A tool analyzes tcp packets with Lua
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A tool to capture tcp packets and analyze the packets with LUA.


TCPKIT is a tool to capture tcp packets and analyze the packets with lua.
	-s which server ip to monitor, must specify when runing in client side. e.g., 
	-p which n_latency to monitor, e.g. 6379,6380
	-P stats listen port, default is 33333
	-i network card interface, e.g. bond0, lo, em0... see 'ifconfig'
	-d daemonize, run process in background
	-r set offline file captured by tcpdump or tcpkit
	-t request latency threshold, unit is millisecond
	-m protocol mode, raw,redis,memcached,http
	-w dump packets to 'savefile'
	-S lua script path, default is ../scripts/example.lua
	-B operating system capture buffer size, in units of KiB (1024 bytes)
	-o log output file
	-u udp
	-v version
	-h help


$ git clone https://github.com/git-hulk/tcpkit.git tcpkit
$ cd tcpkit
$ sudo make && make install

Monitor latency

Supports Redis/Memcached/Http protocol now, we take Redis as example here:

$ sudo tcpkit -i em1 -s -p 6379,6380,6381 -t 10 -m redis

and the request latency more than 10ms would be printed, like below:

2018-11-16 18:38:36.873067 => | 11 ms | set foo bar
2018-11-16 18:38:55.051167 => | 14 ms | get foo

Tcpkit would print all requests if the -t option wasn't set. If tcpkit was deployed client-side, use the -s option to specify the server host/ip.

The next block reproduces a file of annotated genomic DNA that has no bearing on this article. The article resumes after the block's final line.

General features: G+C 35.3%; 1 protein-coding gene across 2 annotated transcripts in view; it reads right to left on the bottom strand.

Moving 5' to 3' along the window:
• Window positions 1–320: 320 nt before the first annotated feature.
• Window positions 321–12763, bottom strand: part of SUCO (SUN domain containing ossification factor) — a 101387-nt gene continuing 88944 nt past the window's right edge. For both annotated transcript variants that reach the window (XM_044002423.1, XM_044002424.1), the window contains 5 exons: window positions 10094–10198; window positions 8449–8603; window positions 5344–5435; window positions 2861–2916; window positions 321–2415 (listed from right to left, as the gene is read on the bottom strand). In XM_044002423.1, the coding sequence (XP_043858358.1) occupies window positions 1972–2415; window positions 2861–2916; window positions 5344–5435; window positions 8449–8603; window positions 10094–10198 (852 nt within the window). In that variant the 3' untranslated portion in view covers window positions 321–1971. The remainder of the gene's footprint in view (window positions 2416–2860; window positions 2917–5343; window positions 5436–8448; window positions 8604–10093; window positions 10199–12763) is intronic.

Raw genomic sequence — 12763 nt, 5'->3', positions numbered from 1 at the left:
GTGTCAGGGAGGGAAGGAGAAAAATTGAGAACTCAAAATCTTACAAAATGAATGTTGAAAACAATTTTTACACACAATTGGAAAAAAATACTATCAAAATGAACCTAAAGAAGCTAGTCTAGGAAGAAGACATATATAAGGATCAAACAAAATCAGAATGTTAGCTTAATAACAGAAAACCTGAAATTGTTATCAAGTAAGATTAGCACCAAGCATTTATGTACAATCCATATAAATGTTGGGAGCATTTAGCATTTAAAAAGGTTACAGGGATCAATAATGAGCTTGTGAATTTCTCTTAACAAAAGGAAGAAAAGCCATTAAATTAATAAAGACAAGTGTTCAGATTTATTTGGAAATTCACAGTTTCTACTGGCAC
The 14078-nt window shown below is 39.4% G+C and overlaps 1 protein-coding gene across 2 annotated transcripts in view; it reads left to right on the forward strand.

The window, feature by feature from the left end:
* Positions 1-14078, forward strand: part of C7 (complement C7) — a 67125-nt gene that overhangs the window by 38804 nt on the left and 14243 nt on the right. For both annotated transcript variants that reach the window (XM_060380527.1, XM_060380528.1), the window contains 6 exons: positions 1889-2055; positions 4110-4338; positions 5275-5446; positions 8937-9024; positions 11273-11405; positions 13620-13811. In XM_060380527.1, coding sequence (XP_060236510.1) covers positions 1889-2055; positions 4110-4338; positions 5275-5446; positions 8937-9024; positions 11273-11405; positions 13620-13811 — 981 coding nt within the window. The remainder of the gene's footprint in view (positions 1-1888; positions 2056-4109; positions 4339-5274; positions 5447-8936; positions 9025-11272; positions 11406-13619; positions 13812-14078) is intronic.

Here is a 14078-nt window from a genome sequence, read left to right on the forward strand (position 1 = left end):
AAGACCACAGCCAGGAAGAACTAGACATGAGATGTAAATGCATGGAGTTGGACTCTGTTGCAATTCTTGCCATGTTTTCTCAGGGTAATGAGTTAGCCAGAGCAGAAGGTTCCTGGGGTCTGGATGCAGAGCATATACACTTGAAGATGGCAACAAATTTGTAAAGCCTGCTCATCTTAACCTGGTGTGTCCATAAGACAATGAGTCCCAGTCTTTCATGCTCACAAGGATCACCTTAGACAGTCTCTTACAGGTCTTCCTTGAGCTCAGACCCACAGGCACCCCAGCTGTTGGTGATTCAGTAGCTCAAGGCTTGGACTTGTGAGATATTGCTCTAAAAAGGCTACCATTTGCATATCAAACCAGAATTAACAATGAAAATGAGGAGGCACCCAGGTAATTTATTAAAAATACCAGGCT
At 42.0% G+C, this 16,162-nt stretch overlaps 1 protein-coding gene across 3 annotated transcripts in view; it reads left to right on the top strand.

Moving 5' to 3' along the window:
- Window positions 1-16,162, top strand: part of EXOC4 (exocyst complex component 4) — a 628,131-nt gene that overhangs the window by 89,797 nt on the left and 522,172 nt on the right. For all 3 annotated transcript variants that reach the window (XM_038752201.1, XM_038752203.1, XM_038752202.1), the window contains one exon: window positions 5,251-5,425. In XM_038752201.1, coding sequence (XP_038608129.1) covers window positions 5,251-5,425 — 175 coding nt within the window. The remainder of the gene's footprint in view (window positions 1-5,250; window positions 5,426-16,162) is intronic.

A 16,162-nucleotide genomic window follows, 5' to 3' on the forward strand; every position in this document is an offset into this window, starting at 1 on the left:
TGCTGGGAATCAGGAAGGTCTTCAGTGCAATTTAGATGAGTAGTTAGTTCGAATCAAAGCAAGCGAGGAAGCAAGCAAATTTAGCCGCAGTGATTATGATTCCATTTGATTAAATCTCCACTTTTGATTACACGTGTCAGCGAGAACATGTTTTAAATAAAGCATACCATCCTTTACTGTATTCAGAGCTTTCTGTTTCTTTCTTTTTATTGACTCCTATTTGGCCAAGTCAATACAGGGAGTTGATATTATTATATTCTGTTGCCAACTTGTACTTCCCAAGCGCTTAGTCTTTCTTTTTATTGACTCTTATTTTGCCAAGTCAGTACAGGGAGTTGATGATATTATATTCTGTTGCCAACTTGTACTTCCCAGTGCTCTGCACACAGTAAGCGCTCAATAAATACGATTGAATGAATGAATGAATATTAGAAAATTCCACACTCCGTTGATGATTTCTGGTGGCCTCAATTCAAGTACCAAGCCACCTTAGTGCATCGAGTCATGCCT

Caution: -s option should be specified when tcpkit is running in client side or decode packets from offline pcap.

Use lua to analyze packets

If the protocol wasn't supported by tcpkit or to inspect the tcp stream data, we can use raw mode. The tcp packet would be passed to lua VM, and we can analyze the packet with lua script. e.g.

$ sudo tcpkit -i em1 -p 6379 -m raw -S ../scripts/example.lua 


  1. exmaple.lua - example for user defined script
  2. dns.lua - print the dns latency
  3. tcp-connnect.lua - print connection with syn packet retransmit

Fetch Stats Online

Tcpkit also exports latency stats to the user by tcp port (default is 33333), use the -P option to change it. The output is a json string, like below:

[{"6379":{"total_reqs": 7,"total_costs":76785, "slow_reqs":7,"latencies":[0,0,0,0,0,3,3,1,0,0,0,0,0,0,0,0,0,0]}},
{"6380":{"total_reqs": 0,"total_costs":0, "slow_reqs":0,"latencies":[0,0,0,0,0,0,0,0,0,0,0,0,0,0,0,0,0,0]}}]

This means that the port 6379 received 7 total requests, and that total costs is 76785 us, with 7 slow requests (slow threshold is 5ms): 5ms-10ms: 3 requests 10ms-20ms: 3 requests 20ms-50ms: 1 request

The latencies arrays above correspond to the following latency buckets: 0.1ms, 0.2ms, 0.5ms, 1ms, 5ms, 10ms, 20ms, 50ms, 100ms, 200ms, 500ms, 1s, 2s, 3s, 5s, 10s, 20s, >20s